RUSSIA - Profile - Yuri Luzhkov
Luzhkov won a landslide victory in municipal elections in June 1996. Considered the undisputed "king of Moscow", the mayor was such a strong favourite that he had to help opposing candidates to secure signatures or he would have had no opponents, which would have made his own candidature invalid under Russian law.
Luzhkov has spent his whole political career in Moscow. When Yeltsin became head of the powerful Moscow Communist Party machine in 1987, he asked Luzhkov to join his executive. Despite Yeltsin's later sacking as mayor, Luzhkov survived and in June 1991 was elected as deputy mayor on Gavril Popov's reformist ticket. A year later Popov resigned and Luzhkov took the top spot. Although the city council told him to stand for election, Yeltsin as president made him mayor by decree.
Luzhkov opposed hard-hitting economic reforms, particularly privatisations, and managed to obtain a compromise for Moscow which greatly strengthened the city authorities' discretionary powers over privatisation. However, Luzhkov did not have things all his own way. He was accused of corruption and favouritism, notably towards the big banking groups. He is particularly close to Vladimir Gusinsky, the Jewish president of Most Group.
In 1994 and 1995, Luzhkov was tipped as a possible rival to Yeltsin for the presidency and relations with the Kremlin cooled, culminating in a raid by presidential security service officials on Gusisky's Most Bank which is closely linked to Moscow City Hall. Observers said the spectacular raid was a warning not to overstep the mark. Luzhkov and Yeltsin quickly mended fences and the former was very public in his support for the president's re-election campaign. Successes in Moscow were held up as an example of the benefits of reform.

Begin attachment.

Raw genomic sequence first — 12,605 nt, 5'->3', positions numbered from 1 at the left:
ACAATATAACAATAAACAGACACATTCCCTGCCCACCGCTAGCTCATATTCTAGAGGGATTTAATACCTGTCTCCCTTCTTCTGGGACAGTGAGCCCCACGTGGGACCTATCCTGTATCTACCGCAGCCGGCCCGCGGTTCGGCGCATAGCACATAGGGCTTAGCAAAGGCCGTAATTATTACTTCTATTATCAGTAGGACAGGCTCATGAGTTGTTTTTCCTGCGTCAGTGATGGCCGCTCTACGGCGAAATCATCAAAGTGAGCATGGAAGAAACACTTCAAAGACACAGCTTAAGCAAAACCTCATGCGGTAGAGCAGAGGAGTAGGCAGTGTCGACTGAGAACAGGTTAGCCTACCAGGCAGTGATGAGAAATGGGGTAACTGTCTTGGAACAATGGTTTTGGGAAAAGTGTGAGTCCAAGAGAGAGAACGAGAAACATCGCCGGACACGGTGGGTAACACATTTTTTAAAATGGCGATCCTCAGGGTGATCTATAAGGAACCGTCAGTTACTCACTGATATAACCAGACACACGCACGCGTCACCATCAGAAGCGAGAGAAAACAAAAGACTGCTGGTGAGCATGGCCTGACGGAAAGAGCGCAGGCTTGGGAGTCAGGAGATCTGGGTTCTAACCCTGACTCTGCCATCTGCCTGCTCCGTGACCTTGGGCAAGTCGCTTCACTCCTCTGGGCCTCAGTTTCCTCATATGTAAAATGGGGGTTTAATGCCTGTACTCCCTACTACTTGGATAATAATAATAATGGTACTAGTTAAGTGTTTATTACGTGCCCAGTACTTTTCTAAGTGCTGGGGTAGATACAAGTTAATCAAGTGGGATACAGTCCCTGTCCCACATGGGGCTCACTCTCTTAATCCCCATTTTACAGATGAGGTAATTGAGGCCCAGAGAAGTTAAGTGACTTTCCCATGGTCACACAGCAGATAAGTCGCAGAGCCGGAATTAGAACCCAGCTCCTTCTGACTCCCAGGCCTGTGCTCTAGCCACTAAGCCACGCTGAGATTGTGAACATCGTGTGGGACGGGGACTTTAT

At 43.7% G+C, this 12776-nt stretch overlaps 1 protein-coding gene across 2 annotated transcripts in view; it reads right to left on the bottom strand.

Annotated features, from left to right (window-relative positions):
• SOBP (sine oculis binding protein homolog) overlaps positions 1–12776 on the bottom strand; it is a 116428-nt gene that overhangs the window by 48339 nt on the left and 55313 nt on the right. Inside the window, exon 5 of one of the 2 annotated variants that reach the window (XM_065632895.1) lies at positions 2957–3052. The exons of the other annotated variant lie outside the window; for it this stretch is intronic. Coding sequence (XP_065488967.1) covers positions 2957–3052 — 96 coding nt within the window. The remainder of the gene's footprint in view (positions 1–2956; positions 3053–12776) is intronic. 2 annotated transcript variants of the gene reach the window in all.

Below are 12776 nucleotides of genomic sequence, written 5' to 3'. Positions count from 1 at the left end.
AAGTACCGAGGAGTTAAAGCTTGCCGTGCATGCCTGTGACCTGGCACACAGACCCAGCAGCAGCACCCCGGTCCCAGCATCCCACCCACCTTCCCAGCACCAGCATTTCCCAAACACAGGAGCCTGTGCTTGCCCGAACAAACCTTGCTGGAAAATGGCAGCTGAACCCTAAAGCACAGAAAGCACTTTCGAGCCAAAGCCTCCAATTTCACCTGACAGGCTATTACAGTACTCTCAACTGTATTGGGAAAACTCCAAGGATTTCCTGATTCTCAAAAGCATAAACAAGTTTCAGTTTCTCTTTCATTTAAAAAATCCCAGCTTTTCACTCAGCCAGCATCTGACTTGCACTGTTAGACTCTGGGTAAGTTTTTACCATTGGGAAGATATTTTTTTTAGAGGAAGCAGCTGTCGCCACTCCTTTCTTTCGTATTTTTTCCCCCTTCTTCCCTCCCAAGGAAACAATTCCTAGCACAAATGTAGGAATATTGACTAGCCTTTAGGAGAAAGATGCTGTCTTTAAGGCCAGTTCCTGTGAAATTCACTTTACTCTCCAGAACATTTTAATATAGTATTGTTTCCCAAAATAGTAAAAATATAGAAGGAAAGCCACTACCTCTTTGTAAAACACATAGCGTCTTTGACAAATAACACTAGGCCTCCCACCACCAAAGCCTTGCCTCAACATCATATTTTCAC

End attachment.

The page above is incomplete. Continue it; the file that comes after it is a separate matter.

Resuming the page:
A small rounded man, Luzhkov has a reputation for getting things done. He had his education in Moscow, after which he rose up in the ministry of chemical industries to become head of its scientific department. At the same time he was a loyal party man, joining the Communist Party in 1968 and remaining in it until it was banned after the failed coup of August 1991. His dedication in 1975 earned him a place in the Moscow Soviet, equivalent to the city council now.
Luzkhov's first deputy for public works is Vladimir Ressin, the man in charge of the facelift to the city of Moscow. His aim is "to preserve the soul of the capital and the original facades of many buildings", a very popular move among Russians nostalgic for past glory. He and Luzhkov are seeking to create a better balance between lodgings and offices in the city centre. Among a dozen
grandiose projects planned is the world's tallest tower block to measure 600 metres high. The 120-storey block would be called Russia Tower and would be the centrepiece of a revamped business district dubbed Moscow City, in the capital's centre. Many other skyscrapers of 40 to 70 storeys are included in the plan. Luzhkov has said his "dream is to make Moscow the world's most beautiful and attractive city".
|Printer friendly Cite/link Email Feedback|
|Publication:||APS Review Gas Market Trends|
|Date:||Aug 31, 1998|
|Previous Article:||RUSSIA - The Gazprom Management Board|
|Next Article:||Turkmenistan - New E&P Agreements|